Privately, the student activists reasoned that as more students became educated on why it is problematic for people from a dominant culture to use an oppressed group’s identity as a mascot, support for changing the mascot would grow. Publicly, they would present the compromise to administrators as a relatively low-cost and responsible way to address the activists’ concerns.

The Syracuse protesters are pursuing similar tactics and goals. For instance, their list of demands includes creating a course on the history of protests on their campus.

Learning beyond the classroom

Research affirms the idea that through activism, students develop critical analysis skills and a deeper understanding of society and social change.

Student activists have called out their colleges for a variety of things – from relying on overseas sweatshops to produce their college apparel, to polluting the environment to doing too little to investigate and punish sexual assault and harassment on campus.

Robert Rhoads, a scholar of higher education, found that activism teaches students things they are unlikely to learn from course materials or class discussions. My own research, however, finds that activism can complement academic learning.

For instance, in my study of more than 200 student activists at 120 colleges and universities across the United States, I found that most believed their activism enhanced their academic performance.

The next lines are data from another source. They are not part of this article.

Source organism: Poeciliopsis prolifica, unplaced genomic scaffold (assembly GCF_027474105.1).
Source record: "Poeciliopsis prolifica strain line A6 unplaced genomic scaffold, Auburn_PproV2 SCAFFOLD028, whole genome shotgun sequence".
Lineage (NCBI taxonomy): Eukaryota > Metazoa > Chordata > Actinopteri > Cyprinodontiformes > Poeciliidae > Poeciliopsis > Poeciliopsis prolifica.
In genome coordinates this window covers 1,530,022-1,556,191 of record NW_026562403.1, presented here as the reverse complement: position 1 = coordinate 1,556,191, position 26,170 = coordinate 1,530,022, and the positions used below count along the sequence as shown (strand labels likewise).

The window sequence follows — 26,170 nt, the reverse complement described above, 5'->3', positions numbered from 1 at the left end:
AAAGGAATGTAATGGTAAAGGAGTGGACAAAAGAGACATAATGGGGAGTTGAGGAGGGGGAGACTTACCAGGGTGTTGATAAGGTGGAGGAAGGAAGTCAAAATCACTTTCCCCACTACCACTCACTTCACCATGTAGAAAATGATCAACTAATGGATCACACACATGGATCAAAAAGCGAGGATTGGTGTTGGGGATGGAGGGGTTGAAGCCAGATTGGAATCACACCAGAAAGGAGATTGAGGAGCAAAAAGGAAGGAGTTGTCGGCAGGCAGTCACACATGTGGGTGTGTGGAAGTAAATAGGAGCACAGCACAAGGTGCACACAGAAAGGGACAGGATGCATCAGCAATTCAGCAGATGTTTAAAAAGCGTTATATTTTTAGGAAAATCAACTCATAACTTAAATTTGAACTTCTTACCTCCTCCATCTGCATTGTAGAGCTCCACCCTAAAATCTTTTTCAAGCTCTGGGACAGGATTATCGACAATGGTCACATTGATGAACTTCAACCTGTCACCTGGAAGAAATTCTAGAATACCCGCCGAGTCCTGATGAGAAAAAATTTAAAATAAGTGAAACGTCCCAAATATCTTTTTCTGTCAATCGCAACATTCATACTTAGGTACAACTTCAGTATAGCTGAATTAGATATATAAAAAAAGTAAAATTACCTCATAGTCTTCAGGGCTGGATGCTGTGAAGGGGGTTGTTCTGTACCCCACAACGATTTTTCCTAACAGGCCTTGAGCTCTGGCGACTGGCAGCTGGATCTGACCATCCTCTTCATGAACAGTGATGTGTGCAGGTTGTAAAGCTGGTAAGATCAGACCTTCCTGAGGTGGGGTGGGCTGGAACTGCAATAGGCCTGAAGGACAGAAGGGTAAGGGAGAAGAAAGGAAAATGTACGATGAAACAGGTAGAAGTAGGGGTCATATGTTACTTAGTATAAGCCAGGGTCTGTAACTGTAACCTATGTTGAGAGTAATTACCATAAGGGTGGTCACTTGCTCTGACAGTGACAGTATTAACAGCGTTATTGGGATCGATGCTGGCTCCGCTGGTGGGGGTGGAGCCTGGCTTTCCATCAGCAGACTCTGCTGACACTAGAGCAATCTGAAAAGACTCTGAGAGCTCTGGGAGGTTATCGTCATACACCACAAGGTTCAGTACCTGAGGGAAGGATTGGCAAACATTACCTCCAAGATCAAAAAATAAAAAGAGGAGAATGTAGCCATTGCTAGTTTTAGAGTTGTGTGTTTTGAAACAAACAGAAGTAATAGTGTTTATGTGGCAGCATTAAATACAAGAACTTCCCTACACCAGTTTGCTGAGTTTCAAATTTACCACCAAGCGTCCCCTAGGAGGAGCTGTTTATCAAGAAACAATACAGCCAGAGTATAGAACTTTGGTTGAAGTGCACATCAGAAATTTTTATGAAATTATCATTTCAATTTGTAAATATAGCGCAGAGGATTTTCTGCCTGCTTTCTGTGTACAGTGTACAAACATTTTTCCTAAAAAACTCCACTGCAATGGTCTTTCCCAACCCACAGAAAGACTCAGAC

Although some acknowledged that activist work could feel more important or pressing than a homework assignment, the students by and large credited their activism with making them more successful academically. In some cases, it enabled them to make connections to theory or to apply course material to their everyday life. In other cases, it inspired them to work harder in classes so they would be seen as intellectually credible. Only 12.5% said activism hurt their grades or academic engagement.

Looking to the future

Sometimes, colleges don’t recognize the value of student activists until long after the fact. For instance, in February, the University of Mississippi – better known as Ole Miss – welcomed back five former students who had been expelled 50 years ago for protesting a campus environment that was hostile to minority students. The events were intended to honor the sacrifice of the activists and acknowledge the harm they suffered from law enforcement and university administrators.

I don’t think it should take half a century for a university – and society in general – to figure out that punishing students who challenge their institutions to improve is the wrong way to go. Fortunately, Syracuse Chancellor Syverud recognized that it was wrong to expel protesters when he reversed the #NotAgainSU suspensions.

The deeper challenge for all universities, in my view, is to figure out how to address the conditions that give rise to protest in the first place.

The Conversation

Jerusha Osberg Conner, Associate Professor of Education, Villanova University

This article is republished from The Conversation under a Creative Commons license. Read the original article.